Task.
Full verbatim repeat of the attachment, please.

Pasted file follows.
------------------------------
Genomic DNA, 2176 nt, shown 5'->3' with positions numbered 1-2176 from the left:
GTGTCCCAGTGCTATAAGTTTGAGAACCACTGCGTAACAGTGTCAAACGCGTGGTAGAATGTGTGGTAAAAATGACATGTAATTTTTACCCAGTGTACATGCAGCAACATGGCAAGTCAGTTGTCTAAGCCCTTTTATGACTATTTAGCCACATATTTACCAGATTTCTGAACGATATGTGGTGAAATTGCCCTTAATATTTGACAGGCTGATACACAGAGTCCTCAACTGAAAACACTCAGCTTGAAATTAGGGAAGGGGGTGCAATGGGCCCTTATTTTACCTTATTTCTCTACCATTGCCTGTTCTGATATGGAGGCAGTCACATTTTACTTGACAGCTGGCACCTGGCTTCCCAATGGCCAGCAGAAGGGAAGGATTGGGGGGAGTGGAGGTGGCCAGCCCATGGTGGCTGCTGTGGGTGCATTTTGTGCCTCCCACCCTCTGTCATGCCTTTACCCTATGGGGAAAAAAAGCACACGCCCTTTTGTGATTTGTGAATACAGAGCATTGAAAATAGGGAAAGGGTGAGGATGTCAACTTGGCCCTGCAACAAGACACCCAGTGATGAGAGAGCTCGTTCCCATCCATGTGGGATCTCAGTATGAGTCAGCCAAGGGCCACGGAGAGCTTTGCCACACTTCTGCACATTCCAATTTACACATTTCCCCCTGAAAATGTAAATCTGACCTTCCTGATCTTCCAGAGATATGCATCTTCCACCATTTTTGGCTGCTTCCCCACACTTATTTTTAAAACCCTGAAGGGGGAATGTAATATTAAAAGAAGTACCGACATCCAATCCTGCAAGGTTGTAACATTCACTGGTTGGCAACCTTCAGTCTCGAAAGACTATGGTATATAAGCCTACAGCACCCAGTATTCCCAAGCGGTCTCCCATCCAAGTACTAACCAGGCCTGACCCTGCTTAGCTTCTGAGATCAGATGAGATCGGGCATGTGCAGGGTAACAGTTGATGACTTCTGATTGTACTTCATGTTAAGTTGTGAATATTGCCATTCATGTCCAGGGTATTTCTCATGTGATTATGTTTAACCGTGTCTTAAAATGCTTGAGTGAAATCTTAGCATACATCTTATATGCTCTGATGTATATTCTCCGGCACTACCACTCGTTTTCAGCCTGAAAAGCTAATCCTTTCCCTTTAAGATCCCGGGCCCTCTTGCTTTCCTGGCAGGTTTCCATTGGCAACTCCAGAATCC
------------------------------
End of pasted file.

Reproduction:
Genomic DNA, 2176 nt, shown 5'->3' with positions numbered 1-2176 from the left:
GTGTCCCAGTGCTATAAGTTTGAGAACCACTGCGTAACAGTGTCAAACGCGTGGTAGAATGTGTGGTAAAAATGACATGTAATTTTTACCCAGTGTACATGCAGCAACATGGCAAGTCAGTTGTCTAAGCCCTTTTATGACTATTTAGCCACATATTTACCAGATTTCTGAACGATATGTGGTGAAATTGCCCTTAATATTTGACAGGCTGATACACAGAGTCCTCAACTGAAAACACTCAGCTTGAAATTAGGGAAGGGGGTGCAATGGGCCCTTATTTTACCTTATTTCTCTACCATTGCCTGTTCTGATATGGAGGCAGTCACATTTTACTTGACAGCTGGCACCTGGCTTCCCAATGGCCAGCAGAAGGGAAGGATTGGGGGGAGTGGAGGTGGCCAGCCCATGGTGGCTGCTGTGGGTGCATTTTGTGCCTCCCACCCTCTGTCATGCCTTTACCCTATGGGGAAAAAAAGCACACGCCCTTTTGTGATTTGTGAATACAGAGCATTGAAAATAGGGAAAGGGTGAGGATGTCAACTTGGCCCTGCAACAAGACACCCAGTGATGAGAGAGCTCGTTCCCATCCATGTGGGATCTCAGTATGAGTCAGCCAAGGGCCACGGAGAGCTTTGCCACACTTCTGCACATTCCAATTTACACATTTCCCCCTGAAAATGTAAATCTGACCTTCCTGATCTTCCAGAGATATGCATCTTCCACCATTTTTGGCTGCTTCCCCACACTTATTTTTAAAACCCTGAAGGGGGAATGTAATATTAAAAGAAGTACCGACATCCAATCCTGCAAGGTTGTAACATTCACTGGTTGGCAACCTTCAGTCTCGAAAGACTATGGTATATAAGCCTACAGCACCCAGTATTCCCAAGCGGTCTCCCATCCAAGTACTAACCAGGCCTGACCCTGCTTAGCTTCTGAGATCAGATGAGATCGGGCATGTGCAGGGTAACAGTTGATGACTTCTGATTGTACTTCATGTTAAGTTGTGAATATTGCCATTCATGTCCAGGGTATTTCTCATGTGATTATGTTTAACCGTGTCTTAAAATGCTTGAGTGAAATCTTAGCATACATCTTATATGCTCTGATGTATATTCTCCGGCACTACCACTCGTTTTCAGCCTGAAAAGCTAATCCTTTCCCTTTAAGATCCCGGGCCCTCTTGCTTTCCTGGCAGGTTTCCATTGGCAACTCCAGAATCC